Do not believe in anything simply because you have heard it. Do not believe in anything simply because it is spoken and rumored by many. Do not believe in anything simply because it is found written in your religious books. Do not believe in anything merely on the authority of your teachers and elders. Do not believe in traditions because they have been handed down for many generations. But after observation and analysis, when you find that anything agrees with reason and is conducive to the good and benefit of one and all, then accept it and live up to it.
Here’s the key.
Initially, there are 2 things to question. First and foremost, you must question everything you have learned from your society / parents. Secondly, question your willingness to stay stuck, doing the same thing.
Everything, each principle, must be tested. Note that the Buddha provides two arenas for testing.
1) reason and common sense, and
2) observation and analysis.
Reason and Common Sense—Our exploration, or Great Doubt must begin with a rigorous self and rule analysis. “If I think this way, I act this way. If I act this way, I get this result. Do I want this result? No! OK, then I must change both what I think and how I act, or at the very least, how I act.”
Reason and common sense dictate that what I say I want, what I do, and what I get should match. Thus, if I say I want good communication, and I fail to communicate, and then I blame my partner, all of this might well fit our culture’s habit of blaming “the other,” while sitting on our pile.
But if I exercise Great Doubt, I might notice that the part I have control over — whether I communicate — is right there, for me to do something about. But only if I exercise my doubt by getting rid of the “blame others” rule, AND then do something different!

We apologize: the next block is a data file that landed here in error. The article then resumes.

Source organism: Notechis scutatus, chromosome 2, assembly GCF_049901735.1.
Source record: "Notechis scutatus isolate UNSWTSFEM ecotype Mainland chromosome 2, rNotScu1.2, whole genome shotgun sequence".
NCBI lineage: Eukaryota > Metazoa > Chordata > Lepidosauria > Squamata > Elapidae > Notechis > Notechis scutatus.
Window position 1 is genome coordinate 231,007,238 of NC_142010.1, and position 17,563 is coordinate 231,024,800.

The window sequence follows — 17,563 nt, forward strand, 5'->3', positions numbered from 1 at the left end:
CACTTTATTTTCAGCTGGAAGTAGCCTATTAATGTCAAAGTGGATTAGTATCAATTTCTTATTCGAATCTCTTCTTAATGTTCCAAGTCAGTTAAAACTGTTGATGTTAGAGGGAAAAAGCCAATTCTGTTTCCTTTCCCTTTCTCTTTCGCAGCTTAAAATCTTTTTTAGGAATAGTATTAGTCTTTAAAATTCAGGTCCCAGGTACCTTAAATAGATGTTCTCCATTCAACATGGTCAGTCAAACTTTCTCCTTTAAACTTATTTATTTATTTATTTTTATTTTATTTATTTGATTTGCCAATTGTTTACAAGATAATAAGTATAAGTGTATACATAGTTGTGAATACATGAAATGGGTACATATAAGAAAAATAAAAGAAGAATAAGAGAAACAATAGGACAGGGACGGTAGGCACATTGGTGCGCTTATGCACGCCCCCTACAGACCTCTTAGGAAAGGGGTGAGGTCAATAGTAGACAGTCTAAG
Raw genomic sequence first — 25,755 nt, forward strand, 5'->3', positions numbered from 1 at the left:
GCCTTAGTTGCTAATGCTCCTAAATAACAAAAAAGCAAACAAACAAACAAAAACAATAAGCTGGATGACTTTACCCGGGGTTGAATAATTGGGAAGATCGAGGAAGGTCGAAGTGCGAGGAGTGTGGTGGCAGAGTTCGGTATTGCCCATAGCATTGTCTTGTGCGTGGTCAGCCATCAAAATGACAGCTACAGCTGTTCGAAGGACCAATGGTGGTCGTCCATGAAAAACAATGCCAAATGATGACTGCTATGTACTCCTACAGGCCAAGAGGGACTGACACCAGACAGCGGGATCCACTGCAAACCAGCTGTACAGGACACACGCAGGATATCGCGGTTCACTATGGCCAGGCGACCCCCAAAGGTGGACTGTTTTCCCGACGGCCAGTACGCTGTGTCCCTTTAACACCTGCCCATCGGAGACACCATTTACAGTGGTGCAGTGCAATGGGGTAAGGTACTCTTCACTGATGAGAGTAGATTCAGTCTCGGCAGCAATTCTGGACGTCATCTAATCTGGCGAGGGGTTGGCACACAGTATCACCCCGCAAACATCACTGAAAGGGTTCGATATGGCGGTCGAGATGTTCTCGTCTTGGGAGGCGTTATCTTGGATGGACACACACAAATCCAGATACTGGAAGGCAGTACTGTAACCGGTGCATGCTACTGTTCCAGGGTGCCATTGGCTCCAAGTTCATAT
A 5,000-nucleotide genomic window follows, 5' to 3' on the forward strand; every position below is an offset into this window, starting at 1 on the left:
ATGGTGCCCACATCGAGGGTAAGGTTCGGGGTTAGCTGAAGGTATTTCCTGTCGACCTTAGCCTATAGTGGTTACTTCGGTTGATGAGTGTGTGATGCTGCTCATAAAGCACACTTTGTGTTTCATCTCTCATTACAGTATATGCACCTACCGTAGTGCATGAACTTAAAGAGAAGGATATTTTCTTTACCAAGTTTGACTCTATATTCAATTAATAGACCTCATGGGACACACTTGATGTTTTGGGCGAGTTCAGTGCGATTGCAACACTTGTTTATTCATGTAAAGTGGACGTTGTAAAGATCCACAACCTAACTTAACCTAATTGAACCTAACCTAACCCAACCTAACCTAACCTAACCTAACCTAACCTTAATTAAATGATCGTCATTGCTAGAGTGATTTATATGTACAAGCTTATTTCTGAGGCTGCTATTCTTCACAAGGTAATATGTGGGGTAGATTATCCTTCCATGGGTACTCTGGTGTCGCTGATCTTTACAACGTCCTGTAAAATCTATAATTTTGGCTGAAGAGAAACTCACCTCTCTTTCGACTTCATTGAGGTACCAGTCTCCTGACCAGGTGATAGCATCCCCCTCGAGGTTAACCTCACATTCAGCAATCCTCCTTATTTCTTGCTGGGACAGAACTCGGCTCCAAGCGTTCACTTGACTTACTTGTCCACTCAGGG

Observation and analysis—I can’t actually observe “just thinking about” something. I can only observe something physical. (Imagining a pizza is not the same thing as observing a real one.)
I may have all kinds of fears about what changing a behaviour will lead to, (like the old joke, “Why don’t Baptists have sex standing up? Answer: “It might lead to dancing.”) but I won’t know what actually happens unless I do something different. This is what the Buddha meant by not simply buying into new ideas. Rather, it was, “Try it out. If it doesn’t work, then drop it. But if it DOES work, you know what you must do!”
We use Great Faith in the process we choose to live by, and Great Faith in people we trust who seem to be living as we would choose to, as the catalyst to begin challenging what we believe. Great Faith dances with Great Doubt.
Great Effort is demonstrated in behaviour (obviously!)— and this is the leap of faith.
Don’t you just love circles?
The reason it’s a leap of faith is that you are by definition required to exert effort doing something new — completely new — with no assurance that you’ll like the result. You do it because you KNOW you hate what you are getting, and hate sitting in your pile. But moving through Doubt to Effort requires actually doing something, and that’s scary.